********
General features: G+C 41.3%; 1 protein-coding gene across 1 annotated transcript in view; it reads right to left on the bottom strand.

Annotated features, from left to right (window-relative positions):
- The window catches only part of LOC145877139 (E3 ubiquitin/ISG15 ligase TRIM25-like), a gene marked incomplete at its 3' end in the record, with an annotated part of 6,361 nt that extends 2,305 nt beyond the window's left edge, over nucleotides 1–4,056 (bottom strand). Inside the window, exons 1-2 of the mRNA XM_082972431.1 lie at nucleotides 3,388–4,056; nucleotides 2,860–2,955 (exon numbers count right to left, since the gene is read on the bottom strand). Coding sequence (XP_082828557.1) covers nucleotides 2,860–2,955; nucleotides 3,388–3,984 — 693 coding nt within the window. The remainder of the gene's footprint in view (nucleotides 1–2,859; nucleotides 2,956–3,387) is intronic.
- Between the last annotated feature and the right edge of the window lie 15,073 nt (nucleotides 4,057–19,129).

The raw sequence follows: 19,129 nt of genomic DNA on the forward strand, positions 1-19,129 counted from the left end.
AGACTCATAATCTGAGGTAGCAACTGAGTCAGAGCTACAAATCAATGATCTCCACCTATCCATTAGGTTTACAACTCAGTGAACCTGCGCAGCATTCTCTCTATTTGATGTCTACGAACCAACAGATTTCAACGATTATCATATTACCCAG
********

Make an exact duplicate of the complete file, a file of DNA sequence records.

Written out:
General features: G+C 41.3%; 1 protein-coding gene across 1 annotated transcript in view; it reads right to left on the bottom strand.

Annotated features, from left to right (window-relative positions):
- The window catches only part of LOC145877139 (E3 ubiquitin/ISG15 ligase TRIM25-like), a gene marked incomplete at its 3' end in the record, with an annotated part of 6,361 nt that extends 2,305 nt beyond the window's left edge, over nucleotides 1–4,056 (bottom strand). Inside the window, exons 1-2 of the mRNA XM_082972431.1 lie at nucleotides 3,388–4,056; nucleotides 2,860–2,955 (exon numbers count right to left, since the gene is read on the bottom strand). Coding sequence (XP_082828557.1) covers nucleotides 2,860–2,955; nucleotides 3,388–3,984 — 693 coding nt within the window. The remainder of the gene's footprint in view (nucleotides 1–2,859; nucleotides 2,956–3,387) is intronic.
- Between the last annotated feature and the right edge of the window lie 15,073 nt (nucleotides 4,057–19,129).

The raw sequence follows: 19,129 nt of genomic DNA on the forward strand, positions 1-19,129 counted from the left end.
AGACTCATAATCTGAGGTAGCAACTGAGTCAGAGCTACAAATCAATGATCTCCACCTATCCATTAGGTTTACAACTCAGTGAACCTGCGCAGCATTCTCTCTATTTGATGTCTACGAACCAACAGATTTCAACGATTATCATATTACCCAG